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Marriage payments and bargaining power of women in rural Bangladesh

  • Nazia Mansoor


This study examines the relationship between bargaining power and the use of contraceptives in the household. Using data from rural Bangladesh in 1998-1999 it investigates whether women in a relatively strong bargaining position at the time of marriage continue to remain in a strong position post marriage as seen by their decision to use the contraceptive pill. Empirical results from multinomial logit provide evidence for this showing that as brideprice, taken as a fraction of total household marriage payment, increases from 0.1 to 0.3 the predicted probability of the mother using the contraceptive pill increases by 8 percentage points.

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Paper provided by School of Economics, University of Kent in its series Studies in Economics with number 1119.

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Date of creation: Nov 2011
Date of revision:
Handle: RePEc:ukc:ukcedp:1119
Contact details of provider: Postal: School of Economics, University of Kent, Canterbury, Kent, CT2 7NP
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  1. Siwan Anderson, 2003. "Why Dowry Payments Declined with Modernization in Europe but Are Rising in India," Journal of Political Economy, University of Chicago Press, vol. 111(2), pages 269-310, April.
  2. Browning, Martin & Francois Bourguignon & Pierre-Andre Chiappori & Valerie Lechene, 1994. "Income and Outcomes: A Structural Model of Intrahousehold Allocation," Journal of Political Economy, University of Chicago Press, vol. 102(6), pages 1067-96, December.
  3. Shelly Lundberg & Jennifer Ward-Batts, 2000. "Saving for Retirement: Household Bargaining and Household Net Worth," Discussion Papers in Economics at the University of Washington 0026, Department of Economics at the University of Washington.
  4. Chiappori, Pierre-Andre & Haddad, Lawrence & Hoddinott, John & Kanbur, Ravi, 1993. "Unitary versus collective models of the household : time to shift theburden of proof?," Policy Research Working Paper Series 1217, The World Bank.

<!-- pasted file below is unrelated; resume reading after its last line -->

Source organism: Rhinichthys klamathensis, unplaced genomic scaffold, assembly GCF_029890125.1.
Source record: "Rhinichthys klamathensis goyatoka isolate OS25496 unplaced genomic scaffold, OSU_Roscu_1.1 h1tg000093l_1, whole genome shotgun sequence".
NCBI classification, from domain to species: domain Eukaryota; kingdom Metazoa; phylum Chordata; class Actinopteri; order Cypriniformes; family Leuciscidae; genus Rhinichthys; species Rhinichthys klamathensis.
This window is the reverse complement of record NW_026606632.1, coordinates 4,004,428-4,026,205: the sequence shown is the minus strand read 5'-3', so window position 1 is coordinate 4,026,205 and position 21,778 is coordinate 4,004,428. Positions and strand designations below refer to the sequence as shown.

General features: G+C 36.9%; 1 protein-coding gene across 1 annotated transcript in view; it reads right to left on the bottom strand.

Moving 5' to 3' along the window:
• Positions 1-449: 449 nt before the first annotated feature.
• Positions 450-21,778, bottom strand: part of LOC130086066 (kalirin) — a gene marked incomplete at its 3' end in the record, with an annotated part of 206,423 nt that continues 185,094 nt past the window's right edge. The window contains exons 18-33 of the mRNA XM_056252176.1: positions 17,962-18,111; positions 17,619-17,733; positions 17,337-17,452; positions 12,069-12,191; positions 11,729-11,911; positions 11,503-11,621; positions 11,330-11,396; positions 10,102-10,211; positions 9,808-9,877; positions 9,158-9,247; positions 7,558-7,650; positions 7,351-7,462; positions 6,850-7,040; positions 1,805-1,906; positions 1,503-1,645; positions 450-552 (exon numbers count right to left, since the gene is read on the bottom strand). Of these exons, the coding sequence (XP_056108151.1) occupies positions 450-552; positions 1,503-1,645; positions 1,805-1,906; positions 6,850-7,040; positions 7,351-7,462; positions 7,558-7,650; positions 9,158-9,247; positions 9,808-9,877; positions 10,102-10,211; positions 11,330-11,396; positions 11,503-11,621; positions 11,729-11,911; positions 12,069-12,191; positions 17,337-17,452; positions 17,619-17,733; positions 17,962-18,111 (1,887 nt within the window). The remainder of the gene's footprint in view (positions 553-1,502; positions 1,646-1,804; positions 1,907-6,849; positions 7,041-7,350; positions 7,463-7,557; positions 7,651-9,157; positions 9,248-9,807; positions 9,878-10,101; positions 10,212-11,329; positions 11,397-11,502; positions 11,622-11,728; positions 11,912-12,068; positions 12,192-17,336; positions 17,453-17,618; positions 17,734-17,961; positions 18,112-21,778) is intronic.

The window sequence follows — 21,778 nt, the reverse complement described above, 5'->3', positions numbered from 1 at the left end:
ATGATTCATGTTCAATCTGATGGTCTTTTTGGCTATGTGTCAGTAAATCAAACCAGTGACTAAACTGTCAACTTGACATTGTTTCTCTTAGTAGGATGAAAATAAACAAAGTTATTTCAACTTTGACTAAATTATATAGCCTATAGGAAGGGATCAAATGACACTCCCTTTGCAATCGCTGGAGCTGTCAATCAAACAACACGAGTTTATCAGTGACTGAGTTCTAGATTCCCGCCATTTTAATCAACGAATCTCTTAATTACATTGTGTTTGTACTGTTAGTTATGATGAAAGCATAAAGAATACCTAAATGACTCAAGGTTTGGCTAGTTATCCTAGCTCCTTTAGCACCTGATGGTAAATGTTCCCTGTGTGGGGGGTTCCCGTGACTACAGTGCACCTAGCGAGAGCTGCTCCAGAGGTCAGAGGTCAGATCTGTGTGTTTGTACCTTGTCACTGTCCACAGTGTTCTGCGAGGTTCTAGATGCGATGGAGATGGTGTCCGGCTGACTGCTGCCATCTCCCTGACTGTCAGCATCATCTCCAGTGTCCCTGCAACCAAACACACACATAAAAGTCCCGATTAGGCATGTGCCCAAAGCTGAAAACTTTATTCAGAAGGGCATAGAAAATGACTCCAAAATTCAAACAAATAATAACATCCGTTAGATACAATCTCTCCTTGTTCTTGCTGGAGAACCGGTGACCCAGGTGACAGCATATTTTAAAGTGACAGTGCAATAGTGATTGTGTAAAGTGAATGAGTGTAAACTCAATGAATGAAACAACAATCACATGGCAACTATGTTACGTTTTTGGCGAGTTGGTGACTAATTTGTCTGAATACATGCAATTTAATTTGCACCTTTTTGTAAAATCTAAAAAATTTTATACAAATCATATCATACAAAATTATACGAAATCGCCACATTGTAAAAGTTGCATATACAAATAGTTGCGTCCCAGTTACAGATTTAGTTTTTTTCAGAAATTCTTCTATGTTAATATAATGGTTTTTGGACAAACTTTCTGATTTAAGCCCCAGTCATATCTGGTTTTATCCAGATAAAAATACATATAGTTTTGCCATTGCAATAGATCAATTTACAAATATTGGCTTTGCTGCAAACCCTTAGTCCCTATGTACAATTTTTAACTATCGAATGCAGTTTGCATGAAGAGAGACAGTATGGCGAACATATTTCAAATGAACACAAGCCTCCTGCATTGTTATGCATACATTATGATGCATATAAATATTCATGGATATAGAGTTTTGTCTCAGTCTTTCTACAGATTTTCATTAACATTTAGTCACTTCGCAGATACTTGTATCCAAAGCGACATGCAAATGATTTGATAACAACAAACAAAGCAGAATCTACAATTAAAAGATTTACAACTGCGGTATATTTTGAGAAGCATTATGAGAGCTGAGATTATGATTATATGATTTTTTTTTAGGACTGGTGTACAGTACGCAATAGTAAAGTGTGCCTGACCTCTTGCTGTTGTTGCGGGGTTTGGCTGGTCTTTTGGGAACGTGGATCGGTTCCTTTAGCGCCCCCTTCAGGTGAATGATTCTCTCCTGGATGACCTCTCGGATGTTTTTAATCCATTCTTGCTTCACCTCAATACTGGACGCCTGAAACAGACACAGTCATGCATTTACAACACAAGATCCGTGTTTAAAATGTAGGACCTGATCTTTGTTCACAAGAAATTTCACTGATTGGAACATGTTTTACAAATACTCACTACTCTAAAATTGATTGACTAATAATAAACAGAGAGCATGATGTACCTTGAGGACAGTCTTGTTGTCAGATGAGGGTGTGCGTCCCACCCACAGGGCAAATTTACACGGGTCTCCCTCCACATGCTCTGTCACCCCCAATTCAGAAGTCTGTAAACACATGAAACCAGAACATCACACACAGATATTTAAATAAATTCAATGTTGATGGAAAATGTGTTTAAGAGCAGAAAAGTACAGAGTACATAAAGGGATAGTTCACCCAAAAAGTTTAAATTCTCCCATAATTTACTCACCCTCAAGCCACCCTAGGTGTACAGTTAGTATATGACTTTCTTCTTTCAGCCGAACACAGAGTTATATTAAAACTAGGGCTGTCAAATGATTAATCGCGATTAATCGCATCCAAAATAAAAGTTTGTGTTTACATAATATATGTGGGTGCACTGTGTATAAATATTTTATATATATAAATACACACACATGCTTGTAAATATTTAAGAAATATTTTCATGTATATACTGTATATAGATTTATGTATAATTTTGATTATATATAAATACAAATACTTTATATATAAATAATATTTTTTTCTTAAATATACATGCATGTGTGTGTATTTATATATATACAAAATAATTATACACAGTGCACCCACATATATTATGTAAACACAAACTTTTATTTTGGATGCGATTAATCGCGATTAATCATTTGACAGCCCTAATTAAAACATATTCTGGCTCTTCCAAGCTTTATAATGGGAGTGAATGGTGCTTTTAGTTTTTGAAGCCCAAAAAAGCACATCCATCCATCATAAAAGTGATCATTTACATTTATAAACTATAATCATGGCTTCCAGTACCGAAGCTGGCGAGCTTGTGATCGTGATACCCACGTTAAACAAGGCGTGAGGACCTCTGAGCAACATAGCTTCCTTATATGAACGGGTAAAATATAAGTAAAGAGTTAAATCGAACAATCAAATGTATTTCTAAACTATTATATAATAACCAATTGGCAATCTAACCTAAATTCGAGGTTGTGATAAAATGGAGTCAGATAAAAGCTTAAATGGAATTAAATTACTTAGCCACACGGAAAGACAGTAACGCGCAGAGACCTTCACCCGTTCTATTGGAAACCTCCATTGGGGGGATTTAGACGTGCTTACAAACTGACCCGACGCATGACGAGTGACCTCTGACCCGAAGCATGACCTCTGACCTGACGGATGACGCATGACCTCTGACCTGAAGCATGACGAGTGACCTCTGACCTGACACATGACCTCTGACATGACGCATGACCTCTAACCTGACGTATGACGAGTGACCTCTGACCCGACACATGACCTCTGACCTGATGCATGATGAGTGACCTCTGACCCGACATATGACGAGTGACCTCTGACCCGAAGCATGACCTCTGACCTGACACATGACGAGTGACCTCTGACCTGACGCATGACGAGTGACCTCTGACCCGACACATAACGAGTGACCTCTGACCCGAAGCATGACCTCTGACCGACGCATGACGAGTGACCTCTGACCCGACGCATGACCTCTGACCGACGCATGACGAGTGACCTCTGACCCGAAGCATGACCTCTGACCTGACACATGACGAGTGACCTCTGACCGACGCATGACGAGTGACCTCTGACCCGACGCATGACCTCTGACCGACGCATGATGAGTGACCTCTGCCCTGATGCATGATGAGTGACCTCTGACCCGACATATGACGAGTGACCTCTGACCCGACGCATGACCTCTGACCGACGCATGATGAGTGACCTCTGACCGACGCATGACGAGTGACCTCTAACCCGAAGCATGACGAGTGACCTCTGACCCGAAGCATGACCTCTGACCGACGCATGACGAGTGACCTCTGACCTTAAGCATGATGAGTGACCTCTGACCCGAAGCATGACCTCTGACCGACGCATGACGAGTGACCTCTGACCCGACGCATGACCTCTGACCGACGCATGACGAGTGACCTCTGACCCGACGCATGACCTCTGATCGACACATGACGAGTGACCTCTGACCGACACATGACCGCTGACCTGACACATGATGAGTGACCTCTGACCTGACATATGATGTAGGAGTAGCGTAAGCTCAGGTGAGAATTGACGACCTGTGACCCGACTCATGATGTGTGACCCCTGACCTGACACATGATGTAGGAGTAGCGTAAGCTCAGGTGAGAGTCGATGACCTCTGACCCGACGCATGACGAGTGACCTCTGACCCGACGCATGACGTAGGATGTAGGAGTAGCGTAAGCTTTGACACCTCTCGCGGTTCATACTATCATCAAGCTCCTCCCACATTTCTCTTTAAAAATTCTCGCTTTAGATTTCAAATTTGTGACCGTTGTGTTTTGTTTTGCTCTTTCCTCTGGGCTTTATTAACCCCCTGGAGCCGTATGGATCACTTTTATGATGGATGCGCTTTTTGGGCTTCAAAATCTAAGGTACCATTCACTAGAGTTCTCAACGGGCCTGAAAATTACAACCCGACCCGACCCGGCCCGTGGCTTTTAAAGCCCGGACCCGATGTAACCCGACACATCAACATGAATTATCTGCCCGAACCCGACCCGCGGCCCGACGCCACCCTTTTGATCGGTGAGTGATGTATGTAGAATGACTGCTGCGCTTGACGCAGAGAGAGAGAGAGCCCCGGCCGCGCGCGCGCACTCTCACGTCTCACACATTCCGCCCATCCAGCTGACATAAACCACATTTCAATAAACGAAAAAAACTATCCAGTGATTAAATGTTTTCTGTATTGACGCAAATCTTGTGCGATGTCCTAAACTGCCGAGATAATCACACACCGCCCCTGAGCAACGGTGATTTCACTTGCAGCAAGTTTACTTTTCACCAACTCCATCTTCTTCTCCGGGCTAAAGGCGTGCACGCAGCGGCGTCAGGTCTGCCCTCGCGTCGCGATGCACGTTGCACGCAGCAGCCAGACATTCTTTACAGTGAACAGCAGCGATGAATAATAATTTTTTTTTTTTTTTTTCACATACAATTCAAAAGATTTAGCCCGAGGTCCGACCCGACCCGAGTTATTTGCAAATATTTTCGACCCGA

5. Siwan Anderson, 2007. "The Economics of Dowry and Brideprice," Journal of Economic Perspectives, American Economic Association, vol. 21(4), pages 151-174, Fall.
  6. Murat Nick & P. Randall Walsh, 2007. "Building the Family Nest: Premarital Investments, Marriage Markets, and Spousal Allocations," Review of Economic Studies, Oxford University Press, vol. 74(2), pages 507-535.
  7. Quisumbing, Agnes R. & de la Briere, Benedicte, 2000. "Women's assets and intrahousehold allocation in rural Bangladesh," FCND discussion papers 86, International Food Policy Research Institute (IFPRI).
  8. Cowell, Frank A., 2006. "Microeconomics: Principles and Analysis," OUP Catalogue, Oxford University Press, number 9780199267774.
  9. Suen, Wing & Chan, William & Zhang, Junsen, 2003. "Marital transfer and intra-household allocation: a Nash-bargaining analysis," Journal of Economic Behavior & Organization, Elsevier, vol. 52(1), pages 133-146, September.
  10. Platteau, Jean-Philippe & Gaspart, Frederic, 2007. "The Perverse Effects of High Brideprices," World Development, Elsevier, vol. 35(7), pages 1221-1236, July.
  11. Anderson, Siwan, 2007. "Why the marriage squeeze cannot cause dowry inflation," Journal of Economic Theory, Elsevier, vol. 137(1), pages 140-152, November.
  12. Mark Pin & Shahidur Khandker & Signe-Mary Mckernan & M. Latif, 1999. "Credit programs for the poor and reproductive behavior in low-income countries: Are the reported causal relationships the result of heterogeneity bias?," Demography, Springer, vol. 36(1), pages 1-21, February.
  13. Anderson, S., 1999. "The Economics of Dowry Payments in Pakistan," Department of Economics - Working Papers Series 691, The University of Melbourne.
  14. Pierre-André Chiappori & Sonia Oreffice, 2008. "Birth Control and Female Empowerment: An Equilibrium Analysis," Journal of Political Economy, University of Chicago Press, vol. 116(1), pages 113-140, 02.
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